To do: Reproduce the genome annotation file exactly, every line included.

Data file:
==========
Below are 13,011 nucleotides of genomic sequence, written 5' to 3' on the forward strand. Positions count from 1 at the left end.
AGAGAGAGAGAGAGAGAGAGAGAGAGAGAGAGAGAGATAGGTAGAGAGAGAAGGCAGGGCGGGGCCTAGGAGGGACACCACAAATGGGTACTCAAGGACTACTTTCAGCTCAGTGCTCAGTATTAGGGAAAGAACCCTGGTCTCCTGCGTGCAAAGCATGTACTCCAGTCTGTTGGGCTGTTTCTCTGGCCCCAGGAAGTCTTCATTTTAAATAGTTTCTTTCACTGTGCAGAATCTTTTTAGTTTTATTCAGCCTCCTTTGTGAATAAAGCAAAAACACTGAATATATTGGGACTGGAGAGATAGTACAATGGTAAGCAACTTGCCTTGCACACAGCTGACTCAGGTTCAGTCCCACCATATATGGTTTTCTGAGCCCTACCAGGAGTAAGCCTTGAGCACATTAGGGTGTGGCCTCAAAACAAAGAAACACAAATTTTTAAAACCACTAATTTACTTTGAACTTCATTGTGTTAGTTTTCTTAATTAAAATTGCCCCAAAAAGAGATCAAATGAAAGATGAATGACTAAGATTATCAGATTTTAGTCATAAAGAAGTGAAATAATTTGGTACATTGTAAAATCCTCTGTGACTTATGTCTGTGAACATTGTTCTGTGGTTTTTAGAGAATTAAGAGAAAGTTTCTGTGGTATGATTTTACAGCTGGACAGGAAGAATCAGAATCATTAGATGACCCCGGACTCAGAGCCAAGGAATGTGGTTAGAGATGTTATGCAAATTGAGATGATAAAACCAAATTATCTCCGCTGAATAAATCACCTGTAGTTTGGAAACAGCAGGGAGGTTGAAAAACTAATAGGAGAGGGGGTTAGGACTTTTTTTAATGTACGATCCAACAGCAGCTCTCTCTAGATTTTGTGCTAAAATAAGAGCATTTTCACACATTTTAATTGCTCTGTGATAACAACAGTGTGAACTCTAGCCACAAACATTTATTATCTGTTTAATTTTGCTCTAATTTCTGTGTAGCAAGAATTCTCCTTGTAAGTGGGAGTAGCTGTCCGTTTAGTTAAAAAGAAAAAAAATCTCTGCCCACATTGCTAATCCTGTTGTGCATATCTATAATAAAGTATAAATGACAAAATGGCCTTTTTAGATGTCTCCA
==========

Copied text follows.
Below are 13,011 nucleotides of genomic sequence, written 5' to 3' on the forward strand. Positions count from 1 at the left end.
AGAGAGAGAGAGAGAGAGAGAGAGAGAGAGAGAGAGATAGGTAGAGAGAGAAGGCAGGGCGGGGCCTAGGAGGGACACCACAAATGGGTACTCAAGGACTACTTTCAGCTCAGTGCTCAGTATTAGGGAAAGAACCCTGGTCTCCTGCGTGCAAAGCATGTACTCCAGTCTGTTGGGCTGTTTCTCTGGCCCCAGGAAGTCTTCATTTTAAATAGTTTCTTTCACTGTGCAGAATCTTTTTAGTTTTATTCAGCCTCCTTTGTGAATAAAGCAAAAACACTGAATATATTGGGACTGGAGAGATAGTACAATGGTAAGCAACTTGCCTTGCACACAGCTGACTCAGGTTCAGTCCCACCATATATGGTTTTCTGAGCCCTACCAGGAGTAAGCCTTGAGCACATTAGGGTGTGGCCTCAAAACAAAGAAACACAAATTTTTAAAACCACTAATTTACTTTGAACTTCATTGTGTTAGTTTTCTTAATTAAAATTGCCCCAAAAAGAGATCAAATGAAAGATGAATGACTAAGATTATCAGATTTTAGTCATAAAGAAGTGAAATAATTTGGTACATTGTAAAATCCTCTGTGACTTATGTCTGTGAACATTGTTCTGTGGTTTTTAGAGAATTAAGAGAAAGTTTCTGTGGTATGATTTTACAGCTGGACAGGAAGAATCAGAATCATTAGATGACCCCGGACTCAGAGCCAAGGAATGTGGTTAGAGATGTTATGCAAATTGAGATGATAAAACCAAATTATCTCCGCTGAATAAATCACCTGTAGTTTGGAAACAGCAGGGAGGTTGAAAAACTAATAGGAGAGGGGGTTAGGACTTTTTTTAATGTACGATCCAACAGCAGCTCTCTCTAGATTTTGTGCTAAAATAAGAGCATTTTCACACATTTTAATTGCTCTGTGATAACAACAGTGTGAACTCTAGCCACAAACATTTATTATCTGTTTAATTTTGCTCTAATTTCTGTGTAGCAAGAATTCTCCTTGTAAGTGGGAGTAGCTGTCCGTTTAGTTAAAAAGAAAAAAAATCTCTGCCCACATTGCTAATCCTGTTGTGCATATCTATAATAAAGTATAAATGACAAAATGGCCTTTTTAGATGTCTCCA